On a screenshot of Google Earth’s Idaho, yellow thumbtacks mark the sites where the writer Richard Brautigan traveled in 1961. Arline and I found some of these places when we followed in his footsteps on a literary pilgrimage described in my newly published memoir, The Ghosts Who Travel with Me. Now that years have passed since the pilgrimage, the place names have taken on a mystical quality: Stanley, Little Redfish Lake, Worswick Hot Springs.

For Brautigan, too, his Idaho trip receded into nostalgia. Early in his book Trout Fishing in America, he says, “O, a long way from Idaho, a long way from Stanley Basin, Little Redfish Lake, the Big Lost River and from Lake Josephus and the Big Wood River.” This sentence appears in a chapter called “The Autopsy of Trout Fishing in America.” Brautigan’s travels into the wilderness are over, and nothing remains but the dissection.

I’m drawn to nostalgia. It’s tricky because it can make us romanticize the past. But nostalgia can be more textured than that. It’s part yearning, part grief, part reckoning with complicated feelings. I’m feeling nostalgic these days about my book project coming to fruition. I poke through my computer folders, remembering how the project started. A file called “original chapters” has some that made it into the book and some that didn’t. Here is a passage that didn’t make it: “And so we went to Idaho. Two women with different accents in one car with no incriminating bumper stickers.” I liked those sentences, but they didn’t fit. My folders contain half a dozen versions of the book with the chapters in different orders. A scene that now appears late in the book was in the first chapter of the first version.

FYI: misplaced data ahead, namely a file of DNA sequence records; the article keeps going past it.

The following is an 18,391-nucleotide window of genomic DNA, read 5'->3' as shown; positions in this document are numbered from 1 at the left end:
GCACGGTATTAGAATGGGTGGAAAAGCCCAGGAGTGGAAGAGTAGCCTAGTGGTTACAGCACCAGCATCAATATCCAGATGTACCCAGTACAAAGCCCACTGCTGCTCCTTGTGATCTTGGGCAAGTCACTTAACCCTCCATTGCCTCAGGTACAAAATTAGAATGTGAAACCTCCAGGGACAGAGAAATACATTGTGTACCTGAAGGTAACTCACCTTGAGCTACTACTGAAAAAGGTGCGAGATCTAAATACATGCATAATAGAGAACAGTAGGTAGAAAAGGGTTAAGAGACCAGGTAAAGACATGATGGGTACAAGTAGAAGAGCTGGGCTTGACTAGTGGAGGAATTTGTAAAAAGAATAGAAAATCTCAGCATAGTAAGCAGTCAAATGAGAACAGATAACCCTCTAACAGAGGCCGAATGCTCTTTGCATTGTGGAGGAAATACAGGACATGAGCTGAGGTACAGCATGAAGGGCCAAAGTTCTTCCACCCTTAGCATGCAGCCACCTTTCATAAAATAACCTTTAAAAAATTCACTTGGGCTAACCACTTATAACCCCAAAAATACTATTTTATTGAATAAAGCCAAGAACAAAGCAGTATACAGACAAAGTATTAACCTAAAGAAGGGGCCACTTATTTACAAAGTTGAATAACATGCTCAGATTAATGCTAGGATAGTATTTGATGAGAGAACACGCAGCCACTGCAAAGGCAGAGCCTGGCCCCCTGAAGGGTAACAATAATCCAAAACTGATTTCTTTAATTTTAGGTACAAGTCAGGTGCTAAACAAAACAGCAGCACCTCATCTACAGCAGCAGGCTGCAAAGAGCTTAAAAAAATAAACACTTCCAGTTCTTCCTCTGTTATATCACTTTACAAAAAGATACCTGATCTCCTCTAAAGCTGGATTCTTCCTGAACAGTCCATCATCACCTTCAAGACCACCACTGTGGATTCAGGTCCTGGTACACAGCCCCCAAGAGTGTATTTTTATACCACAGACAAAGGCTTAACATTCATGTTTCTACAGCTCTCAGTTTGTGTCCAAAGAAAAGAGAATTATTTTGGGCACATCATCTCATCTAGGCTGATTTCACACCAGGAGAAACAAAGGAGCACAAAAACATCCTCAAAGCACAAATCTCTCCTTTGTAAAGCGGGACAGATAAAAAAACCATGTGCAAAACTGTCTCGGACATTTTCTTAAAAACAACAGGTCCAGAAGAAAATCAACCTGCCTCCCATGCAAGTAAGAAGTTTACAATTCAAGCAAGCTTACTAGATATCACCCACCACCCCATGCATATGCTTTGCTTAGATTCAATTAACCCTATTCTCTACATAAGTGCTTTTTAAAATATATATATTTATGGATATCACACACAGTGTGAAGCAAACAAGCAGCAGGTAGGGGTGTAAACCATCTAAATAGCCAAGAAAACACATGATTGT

I remember, too, bringing sections to my writing group. Donna Miscolta, Jennifer D. Munro, and Alma García were honest about what was working and what wasn’t; regardless, they expressed enthusiasm for the project, and that kept me going. One of them suggested the book start with the departure for Idaho. What seems an obviously good opening now just wasn’t then.